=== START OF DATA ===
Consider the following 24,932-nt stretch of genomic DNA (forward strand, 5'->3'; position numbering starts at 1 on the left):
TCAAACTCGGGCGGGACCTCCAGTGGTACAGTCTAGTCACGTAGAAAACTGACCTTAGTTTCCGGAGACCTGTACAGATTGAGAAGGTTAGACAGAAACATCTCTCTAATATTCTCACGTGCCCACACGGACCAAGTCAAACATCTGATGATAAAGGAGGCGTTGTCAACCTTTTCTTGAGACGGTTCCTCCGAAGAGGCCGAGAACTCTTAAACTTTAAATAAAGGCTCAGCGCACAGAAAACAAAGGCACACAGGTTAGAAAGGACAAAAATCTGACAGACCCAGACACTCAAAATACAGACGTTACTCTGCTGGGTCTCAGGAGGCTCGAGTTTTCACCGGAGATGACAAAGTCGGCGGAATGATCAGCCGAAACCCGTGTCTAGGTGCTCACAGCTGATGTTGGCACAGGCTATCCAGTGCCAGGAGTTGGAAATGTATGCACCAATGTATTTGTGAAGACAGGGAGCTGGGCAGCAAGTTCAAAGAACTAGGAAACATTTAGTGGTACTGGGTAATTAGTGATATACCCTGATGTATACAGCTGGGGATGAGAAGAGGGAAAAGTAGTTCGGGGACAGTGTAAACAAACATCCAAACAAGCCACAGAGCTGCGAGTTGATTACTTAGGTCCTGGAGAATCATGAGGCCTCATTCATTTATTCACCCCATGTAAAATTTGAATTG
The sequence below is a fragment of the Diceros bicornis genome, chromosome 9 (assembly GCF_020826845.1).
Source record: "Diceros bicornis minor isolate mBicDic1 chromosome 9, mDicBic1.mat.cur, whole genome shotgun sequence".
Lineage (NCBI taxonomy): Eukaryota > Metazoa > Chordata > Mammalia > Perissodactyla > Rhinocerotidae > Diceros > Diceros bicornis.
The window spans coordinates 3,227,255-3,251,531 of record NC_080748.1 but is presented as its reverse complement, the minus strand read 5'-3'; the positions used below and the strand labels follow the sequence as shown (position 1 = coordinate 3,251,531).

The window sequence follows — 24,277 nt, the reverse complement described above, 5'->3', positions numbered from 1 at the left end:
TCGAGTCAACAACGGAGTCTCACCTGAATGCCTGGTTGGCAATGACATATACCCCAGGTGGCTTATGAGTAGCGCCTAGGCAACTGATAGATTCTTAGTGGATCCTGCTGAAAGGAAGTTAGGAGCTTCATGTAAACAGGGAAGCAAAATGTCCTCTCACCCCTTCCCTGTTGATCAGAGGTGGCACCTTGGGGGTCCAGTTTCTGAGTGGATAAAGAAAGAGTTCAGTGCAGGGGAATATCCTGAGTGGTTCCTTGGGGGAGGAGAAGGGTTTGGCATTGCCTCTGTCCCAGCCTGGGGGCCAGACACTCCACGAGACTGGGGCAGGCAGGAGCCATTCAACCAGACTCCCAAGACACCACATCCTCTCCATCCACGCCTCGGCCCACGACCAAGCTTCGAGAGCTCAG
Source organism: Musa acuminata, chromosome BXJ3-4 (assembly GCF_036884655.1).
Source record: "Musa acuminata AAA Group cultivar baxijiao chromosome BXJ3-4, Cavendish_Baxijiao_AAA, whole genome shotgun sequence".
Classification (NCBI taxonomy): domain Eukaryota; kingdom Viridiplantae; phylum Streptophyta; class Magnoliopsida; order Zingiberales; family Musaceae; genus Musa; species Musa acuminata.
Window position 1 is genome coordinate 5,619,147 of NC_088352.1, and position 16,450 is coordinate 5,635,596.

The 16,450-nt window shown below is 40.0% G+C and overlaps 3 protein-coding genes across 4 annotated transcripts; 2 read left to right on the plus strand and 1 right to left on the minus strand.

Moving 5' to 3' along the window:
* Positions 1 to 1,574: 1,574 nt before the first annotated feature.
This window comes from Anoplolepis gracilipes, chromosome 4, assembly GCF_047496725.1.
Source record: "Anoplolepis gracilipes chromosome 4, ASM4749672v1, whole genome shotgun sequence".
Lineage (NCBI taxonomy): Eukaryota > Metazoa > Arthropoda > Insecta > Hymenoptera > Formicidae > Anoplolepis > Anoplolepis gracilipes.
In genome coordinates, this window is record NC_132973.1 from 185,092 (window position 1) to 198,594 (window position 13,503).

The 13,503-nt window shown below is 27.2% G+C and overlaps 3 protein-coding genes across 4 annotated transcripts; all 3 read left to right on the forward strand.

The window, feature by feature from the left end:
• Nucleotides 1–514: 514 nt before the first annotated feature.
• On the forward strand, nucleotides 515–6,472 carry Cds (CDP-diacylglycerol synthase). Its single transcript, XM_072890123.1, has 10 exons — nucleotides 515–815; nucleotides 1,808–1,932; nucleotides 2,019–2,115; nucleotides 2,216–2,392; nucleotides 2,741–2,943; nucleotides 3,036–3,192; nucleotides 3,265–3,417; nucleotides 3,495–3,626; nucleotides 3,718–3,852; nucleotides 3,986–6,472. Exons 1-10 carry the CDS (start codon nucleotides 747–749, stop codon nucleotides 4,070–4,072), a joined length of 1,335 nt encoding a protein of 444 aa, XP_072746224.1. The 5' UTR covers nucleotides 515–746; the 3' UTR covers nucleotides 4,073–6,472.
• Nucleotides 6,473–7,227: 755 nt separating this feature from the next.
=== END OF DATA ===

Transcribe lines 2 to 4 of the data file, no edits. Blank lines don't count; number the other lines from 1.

TCAAACTCGGGCGGGACCTCCAGTGGTACAGTCTAGTCACGTAGAAAACTGACCTTAGTTTCCGGAGACCTGTACAGATTGAGAAGGTTAGACAGAAACATCTCTCTAATATTCTCACGTGCCCACACGGACCAAGTCAAACATCTGATGATAAAGGAGGCGTTGTCAACCTTTTCTTGAGACGGTTCCTCCGAAGAGGCCGAGAACTCTTAAACTTTAAATAAAGGCTCAGCGCACAGAAAACAAAGGCACACAGGTTAGAAAGGACAAAAATCTGACAGACCCAGACACTCAAAATACAGACGTTACTCTGCTGGGTCTCAGGAGGCTCGAGTTTTCACCGGAGATGACAAAGTCGGCGGAATGATCAGCCGAAACCCGTGTCTAGGTGCTCACAGCTGATGTTGGCACAGGCTATCCAGTGCCAGGAGTTGGAAATGTATGCACCAATGTATTTGTGAAGACAGGGAGCTGGGCAGCAAGTTCAAAGAACTAGGAAACATTTAGTGGTACTGGGTAATTAGTGATATACCCTGATGTATACAGCTGGGGATGAGAAGAGGGAAAAGTAGTTCGGGGACAGTGTAAACAAACATCCAAACAAGCCACAGAGCTGCGAGTTGATTACTTAGGTCCTGGAGAATCATGAGGCCTCATTCATTTATTCACCCCATGTAAAATTTGAATTG
The sequence below is a fragment of the Diceros bicornis genome, chromosome 9 (assembly GCF_020826845.1).
Source record: "Diceros bicornis minor isolate mBicDic1 chromosome 9, mDicBic1.mat.cur, whole genome shotgun sequence".